the other primary characteristics of matter.

Extension also plays an important part in the philosophy of Baruch Spinoza
Baruch Spinoza
Baruch de Spinoza and later Benedict de Spinoza was a Dutch Jewish philosopher. Revealing considerable scientific aptitude, the breadth and importance of Spinoza's work was not fully realized until years after his death...

, who says that substance (that which has extension) can be limited only by substance of the same sort, i.e. matter cannot be limited by ideas and vice versa. From this principle, he determines that substance is infinite. This infinite substance is what Spinoza calls God
God is the English name given to a singular being in theistic and deistic religions who is either the sole deity in monotheism, or a single deity in polytheism....

, or better yet nature
Nature, in the broadest sense, is equivalent to the natural world, physical world, or material world. "Nature" refers to the phenomena of the physical world, and also to life in general...

, and it possesses both unlimited extension and unlimited consciousness.

The property of extension has not played a significant role in philosophy roughly since the time of Immanuel Kant
Immanuel Kant
Immanuel Kant was a German philosopher from Königsberg , researching, lecturing and writing on philosophy and anthropology at the end of the 18th Century Enlightenment....

. Kant maintained a distinction between the mind and the body, differentiating space as the realm of the body and time
Time is a part of the measuring system used to sequence events, to compare the durations of events and the intervals between them, and to quantify rates of change such as the motions of objects....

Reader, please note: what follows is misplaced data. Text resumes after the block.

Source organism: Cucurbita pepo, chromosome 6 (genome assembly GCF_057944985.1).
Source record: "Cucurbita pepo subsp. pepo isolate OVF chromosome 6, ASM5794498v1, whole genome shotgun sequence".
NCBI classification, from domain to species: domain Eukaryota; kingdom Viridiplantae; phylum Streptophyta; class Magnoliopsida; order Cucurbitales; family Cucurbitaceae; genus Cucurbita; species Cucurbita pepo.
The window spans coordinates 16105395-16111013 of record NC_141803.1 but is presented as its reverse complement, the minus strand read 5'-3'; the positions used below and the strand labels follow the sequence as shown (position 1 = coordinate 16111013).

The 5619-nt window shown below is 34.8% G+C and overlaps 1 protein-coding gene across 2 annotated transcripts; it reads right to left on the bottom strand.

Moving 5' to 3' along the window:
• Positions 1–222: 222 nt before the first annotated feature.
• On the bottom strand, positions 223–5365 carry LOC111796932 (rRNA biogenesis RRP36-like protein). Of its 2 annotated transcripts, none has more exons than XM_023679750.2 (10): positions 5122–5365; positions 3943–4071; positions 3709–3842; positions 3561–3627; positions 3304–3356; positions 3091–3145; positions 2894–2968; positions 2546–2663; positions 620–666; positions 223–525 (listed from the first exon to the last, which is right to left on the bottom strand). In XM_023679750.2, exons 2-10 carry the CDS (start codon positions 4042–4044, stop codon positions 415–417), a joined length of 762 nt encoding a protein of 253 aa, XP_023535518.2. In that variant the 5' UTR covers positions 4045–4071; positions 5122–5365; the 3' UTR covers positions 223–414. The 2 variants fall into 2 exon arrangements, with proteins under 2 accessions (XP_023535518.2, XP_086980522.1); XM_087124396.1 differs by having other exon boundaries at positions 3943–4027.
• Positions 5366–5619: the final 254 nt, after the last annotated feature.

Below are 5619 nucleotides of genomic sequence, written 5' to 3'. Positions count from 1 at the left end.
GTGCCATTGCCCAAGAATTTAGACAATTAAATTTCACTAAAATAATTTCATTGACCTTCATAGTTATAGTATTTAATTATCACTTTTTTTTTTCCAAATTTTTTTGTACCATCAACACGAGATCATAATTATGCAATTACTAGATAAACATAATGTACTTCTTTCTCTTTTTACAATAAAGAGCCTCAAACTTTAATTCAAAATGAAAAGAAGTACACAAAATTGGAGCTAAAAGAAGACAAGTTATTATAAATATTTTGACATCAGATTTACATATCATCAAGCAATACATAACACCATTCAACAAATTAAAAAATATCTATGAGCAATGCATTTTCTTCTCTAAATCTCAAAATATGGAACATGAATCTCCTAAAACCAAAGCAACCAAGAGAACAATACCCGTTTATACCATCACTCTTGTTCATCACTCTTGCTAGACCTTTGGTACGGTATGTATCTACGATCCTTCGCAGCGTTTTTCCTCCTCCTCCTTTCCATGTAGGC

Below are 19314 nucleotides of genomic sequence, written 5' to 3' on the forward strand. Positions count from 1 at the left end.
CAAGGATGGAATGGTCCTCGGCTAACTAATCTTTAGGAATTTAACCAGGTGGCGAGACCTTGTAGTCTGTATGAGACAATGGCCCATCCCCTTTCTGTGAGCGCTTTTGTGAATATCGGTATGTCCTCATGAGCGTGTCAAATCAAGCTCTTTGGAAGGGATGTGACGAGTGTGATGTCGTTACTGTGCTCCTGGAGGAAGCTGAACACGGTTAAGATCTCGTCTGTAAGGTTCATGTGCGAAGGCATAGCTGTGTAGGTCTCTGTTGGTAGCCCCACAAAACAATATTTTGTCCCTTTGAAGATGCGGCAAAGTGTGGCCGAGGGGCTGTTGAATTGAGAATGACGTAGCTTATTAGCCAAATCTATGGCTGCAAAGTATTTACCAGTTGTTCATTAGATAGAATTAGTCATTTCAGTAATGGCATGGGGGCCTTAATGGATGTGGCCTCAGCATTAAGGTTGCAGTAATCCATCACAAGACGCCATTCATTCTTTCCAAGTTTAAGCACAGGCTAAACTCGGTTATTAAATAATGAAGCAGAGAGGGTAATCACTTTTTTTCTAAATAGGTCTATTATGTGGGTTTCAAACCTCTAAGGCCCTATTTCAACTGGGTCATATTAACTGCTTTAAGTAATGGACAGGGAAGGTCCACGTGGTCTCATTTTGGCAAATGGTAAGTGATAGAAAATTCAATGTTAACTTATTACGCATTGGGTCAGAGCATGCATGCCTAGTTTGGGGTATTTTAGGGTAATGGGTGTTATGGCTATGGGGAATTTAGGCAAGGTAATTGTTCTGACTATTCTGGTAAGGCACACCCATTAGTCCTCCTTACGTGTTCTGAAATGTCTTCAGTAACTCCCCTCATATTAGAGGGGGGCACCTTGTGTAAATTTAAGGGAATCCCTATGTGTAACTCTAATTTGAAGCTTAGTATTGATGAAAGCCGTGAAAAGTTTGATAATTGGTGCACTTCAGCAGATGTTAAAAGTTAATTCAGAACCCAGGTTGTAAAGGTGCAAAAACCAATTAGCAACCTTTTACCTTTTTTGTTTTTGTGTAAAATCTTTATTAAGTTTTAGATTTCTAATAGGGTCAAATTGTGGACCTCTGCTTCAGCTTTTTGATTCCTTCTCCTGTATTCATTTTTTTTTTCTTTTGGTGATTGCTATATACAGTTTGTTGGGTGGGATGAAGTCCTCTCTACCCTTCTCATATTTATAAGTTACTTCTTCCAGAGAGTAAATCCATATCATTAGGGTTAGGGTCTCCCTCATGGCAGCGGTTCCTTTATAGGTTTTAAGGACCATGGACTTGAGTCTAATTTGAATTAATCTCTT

the realm of the mind. He makes only cursory mention of "extension," however, and no philosophers have dealt extensively with the topic since Kant's writing.

Infinite divisibility

Infinite divisibility refers to the idea that extension, or quantity, when divided and further divided infinitely, cannot reach the point of zero quantity. It can be divided into very small or negligible quantity but not zero or no quantity at all. Using a mathematical approach, specifically geometric models, Gottfried Leibniz
Gottfried Leibniz
Gottfried Wilhelm Leibniz was a German philosopher and mathematician. He wrote in different languages, primarily in Latin , French and German ....

 and Descartes discussed the infinite divisibility of extension. Actual divisibility may be limited due to unavailability of cutting instruments, but its possibility of breaking into smaller pieces is infinite.


Compenetration refers to two or more extensions occupying the same space at the same time. This, according to scholastic
Scholasticism is a method of critical thought which dominated teaching by the academics of medieval universities in Europe from about 1100–1500, and a program of employing that method in articulating and defending orthodoxy in an increasingly pluralistic context...

philosophers, is impossible; according to this view, only spirits or spiritualized matter can occupy a place occupied already by an entity (matter or spirit).